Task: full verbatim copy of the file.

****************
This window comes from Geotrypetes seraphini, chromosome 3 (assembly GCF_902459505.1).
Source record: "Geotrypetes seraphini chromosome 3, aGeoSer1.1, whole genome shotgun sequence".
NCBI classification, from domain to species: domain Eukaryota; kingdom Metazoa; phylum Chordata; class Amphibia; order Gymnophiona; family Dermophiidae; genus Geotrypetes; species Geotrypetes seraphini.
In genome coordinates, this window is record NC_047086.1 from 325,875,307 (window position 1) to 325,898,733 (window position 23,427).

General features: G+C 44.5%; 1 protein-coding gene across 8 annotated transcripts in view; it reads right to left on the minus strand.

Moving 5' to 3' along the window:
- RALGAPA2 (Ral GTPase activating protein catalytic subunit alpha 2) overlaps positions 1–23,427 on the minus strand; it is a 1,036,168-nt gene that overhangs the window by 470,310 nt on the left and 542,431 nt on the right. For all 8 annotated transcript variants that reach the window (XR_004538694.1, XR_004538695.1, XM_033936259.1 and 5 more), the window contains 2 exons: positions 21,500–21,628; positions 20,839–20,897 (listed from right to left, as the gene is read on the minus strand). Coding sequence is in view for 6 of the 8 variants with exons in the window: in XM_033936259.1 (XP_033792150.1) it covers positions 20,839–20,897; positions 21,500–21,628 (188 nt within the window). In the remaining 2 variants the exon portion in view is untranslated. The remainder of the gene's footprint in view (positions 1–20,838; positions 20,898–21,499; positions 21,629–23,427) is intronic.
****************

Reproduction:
This window comes from Geotrypetes seraphini, chromosome 3 (assembly GCF_902459505.1).
Source record: "Geotrypetes seraphini chromosome 3, aGeoSer1.1, whole genome shotgun sequence".
NCBI classification, from domain to species: domain Eukaryota; kingdom Metazoa; phylum Chordata; class Amphibia; order Gymnophiona; family Dermophiidae; genus Geotrypetes; species Geotrypetes seraphini.
In genome coordinates, this window is record NC_047086.1 from 325,875,307 (window position 1) to 325,898,733 (window position 23,427).

General features: G+C 44.5%; 1 protein-coding gene across 8 annotated transcripts in view; it reads right to left on the minus strand.

Moving 5' to 3' along the window:
- RALGAPA2 (Ral GTPase activating protein catalytic subunit alpha 2) overlaps positions 1–23,427 on the minus strand; it is a 1,036,168-nt gene that overhangs the window by 470,310 nt on the left and 542,431 nt on the right. For all 8 annotated transcript variants that reach the window (XR_004538694.1, XR_004538695.1, XM_033936259.1 and 5 more), the window contains 2 exons: positions 21,500–21,628; positions 20,839–20,897 (listed from right to left, as the gene is read on the minus strand). Coding sequence is in view for 6 of the 8 variants with exons in the window: in XM_033936259.1 (XP_033792150.1) it covers positions 20,839–20,897; positions 21,500–21,628 (188 nt within the window). In the remaining 2 variants the exon portion in view is untranslated. The remainder of the gene's footprint in view (positions 1–20,838; positions 20,898–21,499; positions 21,629–23,427) is intronic.